Like with mRNA vaccines, the adenovirus does not change the genetic code of any of the 50 trillion cells that are in a human. All that happens is that the adenovirus injects DNA that is coded for the S-protein and the cell produces mRNA from that DNA that then causes the ribosomes to produce the S-protein.
Those S-proteins migrate to the surface of the cell which is then recognized by the immune system as foreign invaders. The immune system then remembers those antigens – when the actual SARS-CoV-2 virus attacks, the immune system is ready to attack.
There are several good reasons why JNJ and AstraZeneca (along with other vaccines that will never be available in the US, Europe, and other developed countries, such as Sputnik V) decided to use adenovirus technology for their vaccines:
- For most people, the adenovirus is a mild one. Even if some unicorn-like situation arose, the virus will not cause much more than an inconvenience to most people.
- It also is one that we have a lot of experience making even milder.
- The adenovirus vaccines also have an important advantage over the mRNA vaccines – the adenovirus itself provokes the immune system to activate immune cells that are nearby. This leads to the immune system reacting more strongly to the spike proteins.
- Only one shot is required as opposed to two that are required for the mRNA vaccines (although both Pfizer and Moderna are examining whether they can recommend just one shot eventually).
- The adenovirus-based vaccines are much less fragile than mRNA vaccines because they are based on DNA which is more rugged than RNA. That’s why the recommended storage methods for these vaccines are less stringent than the mRNA vaccines.
Pre-debunking the upcoming myths
So, let me make this blunt:
- The adenovirus vaccines will not change your DNA in any way. Even though adenovirus vectors are used for gene therapy, they use different serotypes of adenovirus for those purposes, and these vaccines utilize a virus that cannot replicate and cannot affect your DNA.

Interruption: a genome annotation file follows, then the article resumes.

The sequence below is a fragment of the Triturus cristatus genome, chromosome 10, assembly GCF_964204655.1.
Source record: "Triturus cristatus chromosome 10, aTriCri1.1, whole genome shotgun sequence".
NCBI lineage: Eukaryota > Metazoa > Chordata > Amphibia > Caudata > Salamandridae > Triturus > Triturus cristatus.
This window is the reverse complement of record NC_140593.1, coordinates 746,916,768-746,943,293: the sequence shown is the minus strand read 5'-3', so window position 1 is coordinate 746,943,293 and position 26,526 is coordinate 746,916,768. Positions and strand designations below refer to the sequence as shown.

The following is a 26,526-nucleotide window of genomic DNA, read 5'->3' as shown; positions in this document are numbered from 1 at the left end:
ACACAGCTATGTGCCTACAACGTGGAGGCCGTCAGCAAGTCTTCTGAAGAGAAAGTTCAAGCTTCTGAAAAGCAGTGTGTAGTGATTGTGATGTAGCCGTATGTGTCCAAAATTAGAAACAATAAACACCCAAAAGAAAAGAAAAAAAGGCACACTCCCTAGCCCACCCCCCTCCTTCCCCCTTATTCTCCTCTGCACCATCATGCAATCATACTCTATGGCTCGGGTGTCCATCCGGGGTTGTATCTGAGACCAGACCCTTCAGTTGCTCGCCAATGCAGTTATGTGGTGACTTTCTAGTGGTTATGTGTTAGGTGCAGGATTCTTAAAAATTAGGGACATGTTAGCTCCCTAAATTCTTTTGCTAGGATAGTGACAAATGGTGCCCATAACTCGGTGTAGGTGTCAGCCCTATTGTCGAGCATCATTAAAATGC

- These vaccines will not cause infection by adenovirus, because they cannot replicate.
- Even if there was some mistake in the lab, the adenovirus serotype used will only cause mild symptoms.
- Although the clinical trials for the AstraZeneca and JNJ COVID-19 vaccines showed somewhat lower overall effectiveness, it’s really bad science to compare one clinical trial, which has different protocols and disease settings, to another one. Both of these adenovirus vaccines prevent mortality and serious COVID-19 outcomes.
- These vaccines are not “rushed” new technology – they have been studied for over 50 years, and there are vaccines based on this technology already approved by various regulatory agencies.
- And not to be repetitively repetitive, this vaccine will not change your DNA.
As I wrote before, these four vaccines from AstraZeneca, JNJ, Moderna, and Pfizer are all very safe and extremely effective. The one that is available is the one you should get.
- Chawla T, Khanna N, Swaminathan S. Adenovirus-vectored vaccines. Expert Opin Ther Pat. 2008 Mar;18(3):293-307. doi: 10.1517/135437188.8.131.523. PMID: 20144086.
- Lee CS, Bishop ES, Zhang R, Yu X, Farina EM, Yan S, Zhao C, Zheng Z, Shu Y, Wu X, Lei J, Li Y, Zhang W, Yang C, Wu K, Wu Y, Ho S, Athiviraham A, Lee MJ, Wolf JM, Reid RR, He TC. Adenovirus-Mediated Gene Delivery: Potential Applications for Gene and Cell-Based Therapies in the New Era of Personalized Medicine. Genes Dis. 2017 Jun;4(2):43-63. doi: 10.1016/j.gendis.2017.04.001. Epub 2017 Apr 27. PMID: 28944281; PMCID: PMC5609467.
- Thacker EE, Nakayama M, Smith BF, Bird RC, Muminova Z, Strong TV, Timares L, Korokhov N, O’Neill AM, de Gruijl TD, Glasgow JN, Tani K, Curiel DT. A genetically engineered adenovirus vector targeted to CD40 mediates transduction of canine dendritic cells and promotes antigen-specific immune responses in vivo. Vaccine. 2009 Nov 23;27(50):7116-24. doi: 10.1016/j.vaccine.2009.09.055. Epub 2009 Sep 26. PMID: 19786146; PMCID: PMC2784276.